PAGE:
The other metaphor that family therapists love is getting up into the helicopter as a way to get a clearer and broader view. Once we have a contextual scene of our client, we can apply systemic concepts, such as circular causality. For example, we might invite the client to explore the couple subsystem through a circular question like, If your partner was in the room and I asked them how they might be contributing to the challenges you’re experiencing right now, can you have a guess at what they might say? By asking the client to think from the perspective of their partner, it moves the lens from the individual to the couple subsystem.
When we go higher in the helicopter and move along the continuum further, we might shine the light on a social construct like gender. Reflections like, I keep wondering about the fact that you identify as female and work in a male-dominated field. I’m curious about your thoughts on the impact this could be having? Adjusting the view from the micro to the macro allows us to integrate individual therapeutic approaches with systemic modalities by placing the individual within the context of their family and society.
Let’s go even higher, baby
The planet is webbed with self-regulating ecosystems communicating through feedback loops, trying to come back to stability. We are in an era of time where our climate and the environment are changing and we are being urged to pay attention to these delicate and interconnecting systems within which all living beings belong. Family therapists push back against our individualistic culture all the time, by shifting therapy from a symptomatic lens to a relational one. It’s what we do. This means we are extremely well-placed to zoom out to see our clients in the context of their humanity, including their kinship with the planet and the natural world.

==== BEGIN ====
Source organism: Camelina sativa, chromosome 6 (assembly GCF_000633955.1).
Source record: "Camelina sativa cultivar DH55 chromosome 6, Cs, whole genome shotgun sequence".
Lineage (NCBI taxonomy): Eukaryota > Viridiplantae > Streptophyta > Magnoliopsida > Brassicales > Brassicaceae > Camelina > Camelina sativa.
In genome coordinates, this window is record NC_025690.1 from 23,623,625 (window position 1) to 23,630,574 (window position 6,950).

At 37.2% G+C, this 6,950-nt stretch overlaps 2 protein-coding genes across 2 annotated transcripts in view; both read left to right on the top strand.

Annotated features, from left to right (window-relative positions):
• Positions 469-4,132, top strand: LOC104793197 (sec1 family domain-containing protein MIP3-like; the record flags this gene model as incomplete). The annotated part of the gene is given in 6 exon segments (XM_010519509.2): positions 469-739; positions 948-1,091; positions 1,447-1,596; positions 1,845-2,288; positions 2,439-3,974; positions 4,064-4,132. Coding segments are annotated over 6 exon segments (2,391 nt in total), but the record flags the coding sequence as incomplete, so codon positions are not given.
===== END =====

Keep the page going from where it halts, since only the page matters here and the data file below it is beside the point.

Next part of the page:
Casey (2002) argues that “connection needs to include not only the contexts of family, culture, gender and class, but other species, and the very ground we walk on” (p. 143). He goes on to warn, “changes in therapists’ thinking and practice will be necessary” if psychotherapy is to contribute to sustaining “ongoing life on the planet” (p. 143). And I think he’s right.
Earth is our big home
Family therapy is founded on theories that remind us of something most of us in our modern culture have forgotten – that every sentient being on earth, including humans, is connected through systems. As systemic practitioners we have a solid framework to zoom into intrapsychic experiences, like eco-anxiety, and then zoom out to see the broad planetary picture. Let’s embrace these foundations so we can stand steady through change.
My deep wish: That we as clinicians bring our systemic muscles to our sessions and support humans in their repair work. May we hold both an ant’s-eye view through the soil and grass, as well as the bird’s-eye view, so we can see that we are just one of many species. And finally, may this change in our perspective help us cherish every relationship within our big home.
Casey, D. (2002). Therapy and ecology: Viewing the natural world through systemic lenses. Australian and New Zealand Journal of Family Therapy, 23(3), 138-144.
Hanna, S. M. (2018). The practice of family therapy: Key elements across models (5th ed.). Belmont, CA: Thomson/Brooks/Cole.
Lebow, J. (2014). The integrative perspective. In J. Lebow, Couple and family therapy: An integrative map of the territory (pp. 25-53). Washington, DC, US: American Psychological Association. http://dx.doi.org.ezproxy.library.uq.edu.au/10.1037/14255-002
Tickle, A., Rennoldson, M., Schroder T., Cooper A., & Naidoo R. (2015). Systemic Family Therapy: Applying Psychological Theory to Clinical Practice. In. D. Dawson & Moghaddam, N. (2016). Formulation in Action. Applying Psychological Theory to Clinical Practice. Berlin: De Gruyter.
Yunkaporta, T. (2019). Sand talk: How Indigenous thinking can change the world. Melbourne: Text.